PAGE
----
why younger brothers could be the key

why younger brothers could be the key

A year ago, Tom Curran had just made his England Test debut. His brother Sam, younger by three years, was generally considered a little time away from full honours, yet, while Tom hasn’t played a Test since, Sam has played seven – and won every one. 

Even many at Surrey are surprised by the pace of Sam’s rise to being an integral member of England’s Test side, but in one corner of the England & Wales Cricket Board, the ascent of the younger Curran is no surprise.

Since 2014 the ECB has been working with Bangor University on improving talent identification. Their research – which has so far concentrated on English Test batsmen in men’s cricket – has found a statistically significant factor that separates leading England’s elite from those further down the food chain: those who excel in Tests are far more likely to have older siblings than those who remained county cricketers.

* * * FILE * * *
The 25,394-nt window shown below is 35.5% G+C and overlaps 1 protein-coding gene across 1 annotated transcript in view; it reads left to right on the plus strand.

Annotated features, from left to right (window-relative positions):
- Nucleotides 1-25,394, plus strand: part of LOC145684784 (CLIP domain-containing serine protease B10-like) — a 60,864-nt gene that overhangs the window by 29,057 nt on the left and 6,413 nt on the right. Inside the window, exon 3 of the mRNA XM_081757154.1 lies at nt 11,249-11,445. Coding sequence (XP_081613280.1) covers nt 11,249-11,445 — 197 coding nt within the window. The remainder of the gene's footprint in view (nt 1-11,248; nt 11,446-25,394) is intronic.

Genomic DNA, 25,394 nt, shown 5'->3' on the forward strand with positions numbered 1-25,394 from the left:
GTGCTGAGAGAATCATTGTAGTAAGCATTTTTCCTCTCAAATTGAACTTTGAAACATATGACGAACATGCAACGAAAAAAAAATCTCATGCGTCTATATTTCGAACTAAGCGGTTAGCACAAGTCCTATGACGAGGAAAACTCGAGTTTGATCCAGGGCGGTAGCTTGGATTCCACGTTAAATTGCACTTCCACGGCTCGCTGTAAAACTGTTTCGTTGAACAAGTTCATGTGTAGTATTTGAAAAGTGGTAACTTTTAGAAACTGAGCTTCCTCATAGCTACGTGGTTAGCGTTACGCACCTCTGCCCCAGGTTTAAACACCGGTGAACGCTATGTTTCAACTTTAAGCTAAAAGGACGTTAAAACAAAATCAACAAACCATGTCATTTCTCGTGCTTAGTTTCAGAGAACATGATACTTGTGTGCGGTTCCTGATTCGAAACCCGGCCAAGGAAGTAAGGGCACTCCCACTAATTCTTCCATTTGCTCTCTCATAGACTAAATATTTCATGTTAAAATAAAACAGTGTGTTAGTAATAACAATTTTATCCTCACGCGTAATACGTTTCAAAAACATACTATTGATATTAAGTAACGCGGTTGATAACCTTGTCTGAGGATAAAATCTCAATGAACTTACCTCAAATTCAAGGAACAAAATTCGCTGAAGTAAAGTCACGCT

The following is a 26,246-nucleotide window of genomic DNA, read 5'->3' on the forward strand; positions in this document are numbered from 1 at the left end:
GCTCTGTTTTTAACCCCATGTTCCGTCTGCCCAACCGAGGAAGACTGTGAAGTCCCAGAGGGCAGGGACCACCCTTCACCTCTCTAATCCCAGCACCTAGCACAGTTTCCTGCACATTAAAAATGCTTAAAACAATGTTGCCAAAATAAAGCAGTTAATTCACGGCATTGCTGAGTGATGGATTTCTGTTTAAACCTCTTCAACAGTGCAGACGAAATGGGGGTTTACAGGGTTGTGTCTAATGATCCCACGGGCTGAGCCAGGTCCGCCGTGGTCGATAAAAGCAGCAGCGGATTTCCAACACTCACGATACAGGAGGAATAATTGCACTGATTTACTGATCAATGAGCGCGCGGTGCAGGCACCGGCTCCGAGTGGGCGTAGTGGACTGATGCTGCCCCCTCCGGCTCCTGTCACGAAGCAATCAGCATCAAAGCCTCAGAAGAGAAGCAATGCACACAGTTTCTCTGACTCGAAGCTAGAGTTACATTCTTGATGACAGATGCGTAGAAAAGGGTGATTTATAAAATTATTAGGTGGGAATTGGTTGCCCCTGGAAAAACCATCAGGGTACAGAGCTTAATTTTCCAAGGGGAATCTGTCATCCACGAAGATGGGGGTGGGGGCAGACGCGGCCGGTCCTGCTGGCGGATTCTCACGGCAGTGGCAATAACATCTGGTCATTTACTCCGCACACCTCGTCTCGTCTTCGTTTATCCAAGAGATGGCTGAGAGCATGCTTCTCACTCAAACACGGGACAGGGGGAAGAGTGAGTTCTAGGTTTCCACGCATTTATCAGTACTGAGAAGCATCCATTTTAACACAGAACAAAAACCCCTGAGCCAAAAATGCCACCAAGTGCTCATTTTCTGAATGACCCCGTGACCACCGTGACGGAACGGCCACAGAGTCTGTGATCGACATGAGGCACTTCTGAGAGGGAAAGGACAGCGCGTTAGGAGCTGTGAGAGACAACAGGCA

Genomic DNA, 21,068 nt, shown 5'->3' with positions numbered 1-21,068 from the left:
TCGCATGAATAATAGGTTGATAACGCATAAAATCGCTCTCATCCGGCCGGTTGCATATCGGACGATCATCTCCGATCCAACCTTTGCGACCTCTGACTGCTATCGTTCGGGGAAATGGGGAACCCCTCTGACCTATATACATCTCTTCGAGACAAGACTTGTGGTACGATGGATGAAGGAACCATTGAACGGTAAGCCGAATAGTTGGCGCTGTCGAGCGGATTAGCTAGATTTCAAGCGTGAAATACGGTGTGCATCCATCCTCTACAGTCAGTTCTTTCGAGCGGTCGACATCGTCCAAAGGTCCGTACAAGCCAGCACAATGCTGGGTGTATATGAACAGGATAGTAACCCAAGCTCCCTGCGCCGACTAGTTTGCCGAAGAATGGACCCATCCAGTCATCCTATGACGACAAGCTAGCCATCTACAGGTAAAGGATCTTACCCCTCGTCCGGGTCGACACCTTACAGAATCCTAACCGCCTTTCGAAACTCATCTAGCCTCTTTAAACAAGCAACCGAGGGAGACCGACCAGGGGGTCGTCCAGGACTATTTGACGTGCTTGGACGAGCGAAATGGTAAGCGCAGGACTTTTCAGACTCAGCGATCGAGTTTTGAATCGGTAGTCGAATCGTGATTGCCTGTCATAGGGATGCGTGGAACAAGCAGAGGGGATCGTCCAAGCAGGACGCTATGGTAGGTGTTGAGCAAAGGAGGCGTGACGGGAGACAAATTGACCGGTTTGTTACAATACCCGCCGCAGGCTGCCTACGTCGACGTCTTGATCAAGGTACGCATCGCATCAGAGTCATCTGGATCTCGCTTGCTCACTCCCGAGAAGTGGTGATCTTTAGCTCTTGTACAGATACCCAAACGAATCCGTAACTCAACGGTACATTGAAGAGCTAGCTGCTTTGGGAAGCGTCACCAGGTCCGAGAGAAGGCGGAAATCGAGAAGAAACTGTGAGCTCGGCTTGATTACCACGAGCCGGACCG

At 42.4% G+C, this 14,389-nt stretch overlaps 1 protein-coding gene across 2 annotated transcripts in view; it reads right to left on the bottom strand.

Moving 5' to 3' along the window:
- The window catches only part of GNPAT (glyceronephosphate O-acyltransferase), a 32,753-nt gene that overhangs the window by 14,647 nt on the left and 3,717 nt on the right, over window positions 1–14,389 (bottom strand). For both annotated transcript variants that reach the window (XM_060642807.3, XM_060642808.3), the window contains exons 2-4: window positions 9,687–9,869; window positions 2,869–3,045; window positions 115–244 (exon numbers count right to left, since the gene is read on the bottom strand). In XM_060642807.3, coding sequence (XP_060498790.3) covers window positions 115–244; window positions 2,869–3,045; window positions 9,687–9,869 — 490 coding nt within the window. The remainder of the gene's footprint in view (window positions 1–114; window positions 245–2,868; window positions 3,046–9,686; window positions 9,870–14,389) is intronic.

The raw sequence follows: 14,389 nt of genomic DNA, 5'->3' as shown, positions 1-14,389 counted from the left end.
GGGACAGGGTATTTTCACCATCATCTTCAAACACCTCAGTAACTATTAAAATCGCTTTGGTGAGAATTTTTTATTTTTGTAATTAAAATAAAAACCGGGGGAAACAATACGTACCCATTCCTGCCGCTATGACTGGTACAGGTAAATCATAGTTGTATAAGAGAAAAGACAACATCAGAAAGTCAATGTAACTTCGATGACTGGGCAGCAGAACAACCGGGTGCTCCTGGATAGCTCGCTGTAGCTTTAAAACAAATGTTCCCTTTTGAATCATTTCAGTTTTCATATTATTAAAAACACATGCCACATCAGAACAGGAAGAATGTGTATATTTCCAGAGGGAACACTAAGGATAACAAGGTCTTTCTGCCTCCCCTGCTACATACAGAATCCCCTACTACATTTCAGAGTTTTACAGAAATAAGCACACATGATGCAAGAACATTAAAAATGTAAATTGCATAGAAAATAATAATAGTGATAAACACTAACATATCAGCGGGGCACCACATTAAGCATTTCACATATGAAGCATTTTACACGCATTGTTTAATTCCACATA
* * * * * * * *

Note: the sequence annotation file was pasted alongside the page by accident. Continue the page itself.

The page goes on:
When the researchers analysed the most successful English batsmen to have played in the past 15 years, they found, on average, elite England Test batsmen since 2004 have 1.2 older siblings. The group of county batsmen analysed had only 0.4 older siblings. 

Michael Vaughan, Graham Thorpe, Jos Buttler, Alastair Cook and Paul Collingwood are all recent or current players with older siblings who have thrived, and while this advantage is not universal – Ian Bell and Joe Root were both the eldest children – in any family of two children, being younger “increases the baseline probability of becoming a future international, based on the journeys of the international batsmen in recent years gone by,” explains Ben Jones, the lead researcher, from Bangor University’s Institute for the Psychology of Elite Performance. 

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